10 solutions for Cocker Spaniel separation anxiety

Cocker spaniels are affectionate and sociable. They are energetic animals and generally happy. However, this happiness is highly dependent on human companionship. Cocker Spaniels are unlikely to stay happy if they are left to spend a lot of time alone.

Some cockers can appear a bit “depressed” if left alone regularly or for an unusually long period of time; Others may exhibit full Cocker Spaniel separation anxiety symptoms.

Before describing these symptoms, it is important to note that when a cocker spaniel, or any dog, experiences separation anxiety, they are not intentionally “getting back at you” for leaving them. They are basically in a state of fear or panic. They are not considering, or even aware of, the “good” or “bad” of their behavior. They are simply reacting. Punishing or scolding your Cocker Spaniel will only make things more difficult for both of you.

There are several behaviors that can indicate that your Cocker Spaniel is experiencing separation anxiety. It can seem endearing, and indeed flattering, when your puppy follows you from room to room. Maybe he or she just loves you very much, and very much, which I’m sure the puppy does, but it could also be a sign that your Cocker is afraid of you leaving and doesn’t want to lose you from their sight.
It is also adorable and flattering when pets greet us with great enthusiasm when we return after being away for several hours. Some days, it can be nice to know that someone is glad to see you! However, if your Cocker Spaniel is furious when he returns from a quick trip to the mailbox, there could be a problem.

If your cocker spaniel is normally domesticated, but urinates regularly or does other indoor business when left alone, it could be a reaction to separation, provided it is for a reasonable period of time and your pet has been released before your departure. Again, this is not how your pet punishes you. It is a reaction to stress.

Dogs, including Cocker Spaniels, who suffer from separation anxiety can sometimes cause minor to significant property damage through destructive actions such as chewing (nervous) and / or scratching doors and windows in an attempt to break free and track you down, like a furry. little stalker.

They often vocalize their distress by barking, whining, and even howling while you are away. If there is enough distance between you and your neighbors, this is not a big problem for your neighbors; but if you live in a duplex or apartment, it’s not that great!

What can be done about Cocker Spaniel separation anxiety? You love your Cocker Spaniel but you are feeling frustrated and stress is getting to you. Don’t give up, help is on the way.
The following are suggestions to help you with Cocker Spaniel separation anxiety. There are many more suggestions that trainers can provide, but for now this would be a good start. The important thing to understand and remember is that separation anxiety can be corrected. A key point is to make sure your Cocker Spaniel gets plenty of exercise and is persistent in retraining it for normal behavior.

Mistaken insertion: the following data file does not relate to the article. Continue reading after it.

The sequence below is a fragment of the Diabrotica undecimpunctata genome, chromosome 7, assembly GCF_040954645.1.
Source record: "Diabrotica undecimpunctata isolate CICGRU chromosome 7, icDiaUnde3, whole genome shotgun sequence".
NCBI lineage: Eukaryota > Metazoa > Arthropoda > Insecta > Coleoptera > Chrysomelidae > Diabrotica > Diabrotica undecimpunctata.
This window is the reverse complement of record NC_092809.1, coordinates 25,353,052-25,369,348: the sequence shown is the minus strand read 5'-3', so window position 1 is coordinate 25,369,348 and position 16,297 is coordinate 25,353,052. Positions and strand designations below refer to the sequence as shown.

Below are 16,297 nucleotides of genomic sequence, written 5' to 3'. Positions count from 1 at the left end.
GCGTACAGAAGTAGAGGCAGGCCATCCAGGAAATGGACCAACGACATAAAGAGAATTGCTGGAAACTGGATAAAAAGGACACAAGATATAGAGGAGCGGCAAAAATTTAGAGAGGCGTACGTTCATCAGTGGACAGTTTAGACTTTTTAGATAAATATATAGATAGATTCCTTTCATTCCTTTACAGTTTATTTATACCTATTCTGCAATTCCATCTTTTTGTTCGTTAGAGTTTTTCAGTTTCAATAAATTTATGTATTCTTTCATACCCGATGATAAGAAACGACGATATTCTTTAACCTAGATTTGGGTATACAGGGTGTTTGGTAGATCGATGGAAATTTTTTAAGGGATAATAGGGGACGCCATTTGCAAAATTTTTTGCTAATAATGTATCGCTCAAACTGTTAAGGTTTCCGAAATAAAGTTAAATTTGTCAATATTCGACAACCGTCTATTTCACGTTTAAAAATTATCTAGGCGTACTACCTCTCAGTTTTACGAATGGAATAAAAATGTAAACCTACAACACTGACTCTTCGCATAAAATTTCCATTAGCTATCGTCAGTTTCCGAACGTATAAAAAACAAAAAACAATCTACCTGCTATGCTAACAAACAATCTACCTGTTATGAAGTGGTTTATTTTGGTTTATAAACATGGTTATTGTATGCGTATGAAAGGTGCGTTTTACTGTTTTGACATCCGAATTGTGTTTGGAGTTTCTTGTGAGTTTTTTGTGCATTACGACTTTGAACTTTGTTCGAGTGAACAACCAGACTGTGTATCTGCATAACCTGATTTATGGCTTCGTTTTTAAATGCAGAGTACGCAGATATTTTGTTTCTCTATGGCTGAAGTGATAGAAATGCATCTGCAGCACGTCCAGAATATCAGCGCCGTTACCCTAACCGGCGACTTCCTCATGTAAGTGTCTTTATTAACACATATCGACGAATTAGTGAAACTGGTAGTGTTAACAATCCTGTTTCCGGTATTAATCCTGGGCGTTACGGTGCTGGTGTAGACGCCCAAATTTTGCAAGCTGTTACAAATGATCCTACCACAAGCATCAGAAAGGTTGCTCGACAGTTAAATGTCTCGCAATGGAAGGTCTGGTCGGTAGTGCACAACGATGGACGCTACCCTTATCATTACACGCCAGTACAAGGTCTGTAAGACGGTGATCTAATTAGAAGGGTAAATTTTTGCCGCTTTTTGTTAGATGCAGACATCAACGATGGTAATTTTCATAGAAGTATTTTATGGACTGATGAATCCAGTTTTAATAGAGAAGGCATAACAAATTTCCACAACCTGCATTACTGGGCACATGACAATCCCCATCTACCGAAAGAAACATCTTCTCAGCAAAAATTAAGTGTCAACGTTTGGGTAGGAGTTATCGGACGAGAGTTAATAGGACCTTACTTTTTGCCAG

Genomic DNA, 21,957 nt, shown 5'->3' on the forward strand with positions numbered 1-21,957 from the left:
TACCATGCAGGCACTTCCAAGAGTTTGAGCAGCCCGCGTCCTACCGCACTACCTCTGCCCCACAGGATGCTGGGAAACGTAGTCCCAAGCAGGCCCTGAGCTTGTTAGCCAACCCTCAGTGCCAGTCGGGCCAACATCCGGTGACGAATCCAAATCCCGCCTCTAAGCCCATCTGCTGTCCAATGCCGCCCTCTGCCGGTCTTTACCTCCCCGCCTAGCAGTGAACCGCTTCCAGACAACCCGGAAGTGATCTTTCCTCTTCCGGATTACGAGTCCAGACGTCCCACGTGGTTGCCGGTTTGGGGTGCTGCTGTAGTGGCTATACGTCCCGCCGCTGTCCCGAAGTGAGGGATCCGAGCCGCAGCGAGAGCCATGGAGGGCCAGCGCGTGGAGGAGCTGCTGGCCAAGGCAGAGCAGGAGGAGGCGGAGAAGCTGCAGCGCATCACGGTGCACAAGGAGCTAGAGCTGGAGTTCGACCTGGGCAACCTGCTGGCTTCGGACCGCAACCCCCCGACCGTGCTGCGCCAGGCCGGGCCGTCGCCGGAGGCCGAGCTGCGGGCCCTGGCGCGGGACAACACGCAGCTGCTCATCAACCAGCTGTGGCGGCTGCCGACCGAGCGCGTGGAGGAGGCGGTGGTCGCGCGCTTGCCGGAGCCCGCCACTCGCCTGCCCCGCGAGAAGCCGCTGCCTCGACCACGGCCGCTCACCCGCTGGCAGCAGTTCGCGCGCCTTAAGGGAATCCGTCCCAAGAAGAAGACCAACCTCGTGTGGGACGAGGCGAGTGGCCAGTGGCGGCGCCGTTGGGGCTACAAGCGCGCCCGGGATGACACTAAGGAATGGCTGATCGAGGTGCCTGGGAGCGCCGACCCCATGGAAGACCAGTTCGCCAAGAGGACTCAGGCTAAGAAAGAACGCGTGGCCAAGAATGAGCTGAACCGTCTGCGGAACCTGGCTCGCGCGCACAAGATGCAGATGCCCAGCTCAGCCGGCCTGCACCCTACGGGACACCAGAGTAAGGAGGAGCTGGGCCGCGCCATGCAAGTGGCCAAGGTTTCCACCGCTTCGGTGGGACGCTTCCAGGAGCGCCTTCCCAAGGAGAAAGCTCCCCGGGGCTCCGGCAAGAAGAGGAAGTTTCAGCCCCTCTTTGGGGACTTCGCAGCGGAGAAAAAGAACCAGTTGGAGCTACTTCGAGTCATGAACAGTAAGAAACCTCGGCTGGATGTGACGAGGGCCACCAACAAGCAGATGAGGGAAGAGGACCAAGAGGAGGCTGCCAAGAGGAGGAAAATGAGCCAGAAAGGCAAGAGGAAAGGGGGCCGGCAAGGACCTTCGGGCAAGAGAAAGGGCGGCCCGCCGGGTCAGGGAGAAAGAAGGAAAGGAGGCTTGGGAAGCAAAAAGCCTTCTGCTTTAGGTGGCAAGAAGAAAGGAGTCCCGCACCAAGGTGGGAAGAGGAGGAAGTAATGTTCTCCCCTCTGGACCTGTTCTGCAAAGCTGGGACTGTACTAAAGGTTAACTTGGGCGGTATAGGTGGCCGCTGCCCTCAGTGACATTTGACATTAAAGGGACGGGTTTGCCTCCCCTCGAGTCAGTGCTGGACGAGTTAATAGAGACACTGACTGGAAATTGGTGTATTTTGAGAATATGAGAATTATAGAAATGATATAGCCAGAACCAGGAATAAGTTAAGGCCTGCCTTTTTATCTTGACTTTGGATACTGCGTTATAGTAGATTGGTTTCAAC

1) The first thing to do is check with your vet. They can run some tests and eliminate any underlying medical conditions or problems. Dogs, like people, can often be treated with the same antidepressant and anxiety medications that some humans use for anxiety disorders. Before medicating your dog, it would be good advice to consult with a trainer about his Cocker Spaniel separation anxiety problem as well.

2) Gently calm your cocker spaniel before you leave and use the same words each time so your dog will eventually become familiar with the phrase and what it means.

3) Leave scented clothes or bedding in a pile on the floor for your cocker to sleep and / or roll up. An old blanket works well.

4) Do not try to excite your dog when you return from being outside. Wait a couple of minutes after returning to give your dog attention.

5) Consider cage training. However, be sure to properly train the puppy before attempting to confine your pet for extended hours. Cage training has many benefits, but keeping your pup locked up all day is not one of them.

6) Leave the radio (talk station) or television on. Hearing human voices can calm your dog by allowing him to believe that there are people nearby.

7) Desensitize your cocker spaniel to your absence by gradually increasing free time (within reason).

8) Dog care is a very viable and affordable alternative. A dog sitter will visit your puppy at a set time during the day, giving him some playtime and relief. If you are going on vacation or on a business trip, join a Cocker Spaniel rescue group. Members often provide dog sitting services in their own homes at very reasonable prices.

9) Do not punish your dog, it will only increase the problem and cause confusion with the puppy.

10) Be patient and keep taking corrective action. Many dogs improve dramatically in a reasonable amount of time.

A simple solution that has worked for many people is to leave the puppy in a crate for no more than four hours. Before packing, take your pup outside so he can revive and get some exercise. Make sure the box has soft bedding, water available, and some attractive toys. Leave a radio on. Lure the puppy into the cage with a treat. In fact, I have had dogs that would enter the cage alone if they thought I was leaving the house. Get out slowly and you’re on your way to resolving Cocker Spaniel separation anxiety.

If none of these suggestions help with your Cocker Spaniel separation anxiety problem, it’s time to visit your vet again. Medications for anxiety can help with retraining.
Good luck in your training.

Charlie Draper, editor

Brain Training 4 Dogs

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